Source control measures
Measures taken in anticipatory bid to reduce likelihood of disease spread or prevent infected individuals from spreading disease are referred to as source control. These include but are not restricted to wearing face masks, hand hygiene, and respiratory hygiene (NCDC 2020d; MDH 2020). The NCDC advocated for the use of proper handwashing with soap and water, use of alcohol-based sanitizer, and respiratory hygiene when coughing or sneezing (NCDC 2020d). However, the use of face mask only received late attention after recommendation by Presidential Task Force (PTF) on April 27, 2020, a move that was then followed by the NCDC in May 4, 2020 (Abubakar et al. 2021), despite that there was scientific evidence from China, South-East Asia, and Europe as early as February/March 2020 that demonstrated the potency of face masks in reducing the spread of the virus (PAHO 2020). The NCDC decision on the use of face masks about 9 weeks after the first index case was rather improvident and may have further fueled the virus spread in the country.
Self-isolation and quarantine measures
Self-isolation, defined by the NCDC to mean staying at home or in an identified accommodation, away from situations where one can mix with family members or the general public, for a period of 14 days, was also adopted as part of the measures to combat the virus. All returning travelers to Nigeria, anyone who had contact with a confirmed case, and COVID-19 patients who had just been discharged from the hospital were expected to self-isolate (NCDC 2020e). As is the case with South Africa, it is unclear how the quarantine process is being implemented as people self-isolate in homes (Moodley et al. 2020). Thus, the compliance level is difficult to estimate. This also means that the impact of this measure on Nigeria’s first wave COVID-19 response is inconclusive, but is however still subject to further investigation. However, it is important to note that prior to the ban on international travel, international passengers arriving at Nigerian international airports were allowed to self-quarantine for 14 days without testing and supervision by the Nigerian public health authority. Consequently, multiple undetected cases of COVID-19 may have been imported into Nigeria between January 2020 to March 18, 2020 (Dan-Nwafor et al. 2020). Expectedly NCDC with the introduction of travel ban migrated to obligatory supervised quarantine for all arriving passengers at Nigerian international airports and borders (Dan-Nwafor et al. 2020).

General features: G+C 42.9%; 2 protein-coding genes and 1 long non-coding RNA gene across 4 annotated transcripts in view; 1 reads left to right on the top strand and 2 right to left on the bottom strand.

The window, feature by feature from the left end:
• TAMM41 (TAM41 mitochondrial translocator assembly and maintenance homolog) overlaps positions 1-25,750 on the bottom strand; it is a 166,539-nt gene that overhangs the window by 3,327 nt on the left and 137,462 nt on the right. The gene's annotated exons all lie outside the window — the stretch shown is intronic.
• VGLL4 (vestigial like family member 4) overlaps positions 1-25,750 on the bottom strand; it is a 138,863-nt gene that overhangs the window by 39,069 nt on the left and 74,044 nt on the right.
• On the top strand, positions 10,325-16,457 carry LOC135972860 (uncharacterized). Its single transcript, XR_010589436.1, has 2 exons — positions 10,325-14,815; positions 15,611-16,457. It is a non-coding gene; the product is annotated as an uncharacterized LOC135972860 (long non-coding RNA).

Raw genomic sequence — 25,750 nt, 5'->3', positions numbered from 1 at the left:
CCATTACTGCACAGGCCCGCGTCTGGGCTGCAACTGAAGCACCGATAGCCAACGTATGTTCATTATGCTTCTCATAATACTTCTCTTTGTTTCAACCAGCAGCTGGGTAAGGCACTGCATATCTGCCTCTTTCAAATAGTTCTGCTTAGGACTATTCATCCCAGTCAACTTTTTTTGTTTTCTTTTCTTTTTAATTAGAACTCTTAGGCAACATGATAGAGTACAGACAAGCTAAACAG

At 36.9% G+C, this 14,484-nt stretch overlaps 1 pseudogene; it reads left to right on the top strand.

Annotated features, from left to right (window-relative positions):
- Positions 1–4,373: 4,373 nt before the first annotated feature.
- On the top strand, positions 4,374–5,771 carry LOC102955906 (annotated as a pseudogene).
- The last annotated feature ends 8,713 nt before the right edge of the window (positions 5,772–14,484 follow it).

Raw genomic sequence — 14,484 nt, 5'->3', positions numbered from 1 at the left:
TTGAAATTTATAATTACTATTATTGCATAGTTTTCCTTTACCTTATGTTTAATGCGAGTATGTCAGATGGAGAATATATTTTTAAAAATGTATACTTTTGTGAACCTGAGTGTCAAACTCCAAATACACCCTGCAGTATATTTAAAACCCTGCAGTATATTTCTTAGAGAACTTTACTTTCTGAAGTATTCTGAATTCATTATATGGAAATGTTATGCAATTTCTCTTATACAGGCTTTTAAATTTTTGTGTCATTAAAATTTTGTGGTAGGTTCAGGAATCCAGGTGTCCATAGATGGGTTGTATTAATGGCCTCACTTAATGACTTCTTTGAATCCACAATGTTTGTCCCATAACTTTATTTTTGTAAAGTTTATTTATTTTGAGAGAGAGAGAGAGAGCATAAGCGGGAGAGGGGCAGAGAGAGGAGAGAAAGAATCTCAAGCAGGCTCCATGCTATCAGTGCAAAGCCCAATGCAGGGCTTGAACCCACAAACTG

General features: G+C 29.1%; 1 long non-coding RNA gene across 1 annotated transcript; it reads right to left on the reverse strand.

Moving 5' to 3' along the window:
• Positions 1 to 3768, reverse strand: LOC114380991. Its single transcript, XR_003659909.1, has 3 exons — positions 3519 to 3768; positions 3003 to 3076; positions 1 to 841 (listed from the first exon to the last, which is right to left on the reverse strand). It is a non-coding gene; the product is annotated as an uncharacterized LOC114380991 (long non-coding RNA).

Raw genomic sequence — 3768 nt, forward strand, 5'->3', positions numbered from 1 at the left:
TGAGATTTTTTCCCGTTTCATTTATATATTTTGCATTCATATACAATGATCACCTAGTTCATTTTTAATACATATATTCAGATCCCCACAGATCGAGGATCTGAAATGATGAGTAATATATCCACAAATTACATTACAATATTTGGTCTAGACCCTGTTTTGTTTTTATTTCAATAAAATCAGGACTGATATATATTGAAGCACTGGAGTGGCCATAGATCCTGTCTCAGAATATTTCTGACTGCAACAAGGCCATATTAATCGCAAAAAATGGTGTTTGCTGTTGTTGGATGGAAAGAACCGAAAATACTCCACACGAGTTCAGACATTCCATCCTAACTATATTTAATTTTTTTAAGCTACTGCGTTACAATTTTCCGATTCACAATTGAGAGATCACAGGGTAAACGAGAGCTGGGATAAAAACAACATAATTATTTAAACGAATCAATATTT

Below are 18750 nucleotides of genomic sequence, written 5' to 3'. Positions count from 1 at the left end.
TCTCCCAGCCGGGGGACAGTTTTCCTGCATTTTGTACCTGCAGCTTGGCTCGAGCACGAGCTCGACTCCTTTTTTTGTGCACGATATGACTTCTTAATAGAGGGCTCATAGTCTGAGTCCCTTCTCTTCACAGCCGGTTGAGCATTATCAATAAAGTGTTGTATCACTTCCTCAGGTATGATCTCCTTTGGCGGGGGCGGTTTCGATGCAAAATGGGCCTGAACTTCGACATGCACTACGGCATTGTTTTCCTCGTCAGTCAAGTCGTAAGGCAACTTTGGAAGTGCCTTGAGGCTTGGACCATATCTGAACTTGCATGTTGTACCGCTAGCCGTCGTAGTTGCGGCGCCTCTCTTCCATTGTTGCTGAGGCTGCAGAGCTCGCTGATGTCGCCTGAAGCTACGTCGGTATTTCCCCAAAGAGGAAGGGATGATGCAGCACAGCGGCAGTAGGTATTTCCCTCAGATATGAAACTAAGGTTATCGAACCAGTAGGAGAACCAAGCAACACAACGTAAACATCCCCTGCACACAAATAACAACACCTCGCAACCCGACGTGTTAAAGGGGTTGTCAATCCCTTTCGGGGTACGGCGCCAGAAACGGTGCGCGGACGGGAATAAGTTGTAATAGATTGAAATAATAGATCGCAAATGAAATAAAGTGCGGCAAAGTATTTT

As of October 17, 2020, 34,901 were persons of interest in contact tracing, out of which 97.4% (33,994) have been traced. This is not so remarkable a feat because about 73% (44,483) of 56,557 confirmed cases were due to unknown source of exposure (NCDC 2020a). A likely explanation for this is that sustained community transmission of the virus has been ongoing prior to individuals testing positive for the virus. Moreover, the absence of a robust national health database in Nigeria means that contact tracing had to be done manually, which is rather slow and rely on the patient’s ability to recall. Furthermore, no attempt has been made in scaling up to a faster and more efficient digital tracing which seemed very effective when used in Taiwan (Wang et al. 2020b).
Public health education campaign
The perception of the general populace is that they are at low risk for the disease, a misguided notion which was in part fueled by the poor handling of the early stage of the epidemic by the government agencies and health officials, as well as infodemics including the myths that Nigerians are immune to the virus and that COVID-19 is a fiction (Aiyewumi and Okeke 2020). Consequently, so as to sensitize the public on the virus transmission and infection dynamics, the NCDC released jingles, videos, and leaflets for public awareness on televisions, radio channels, and social media (NCDC 2020f). Although there is no independent evaluation of the effectiveness of these educational campaigns, it is likely that this move may have informed public acceptance of the other non-pharmaceutical intervention measures.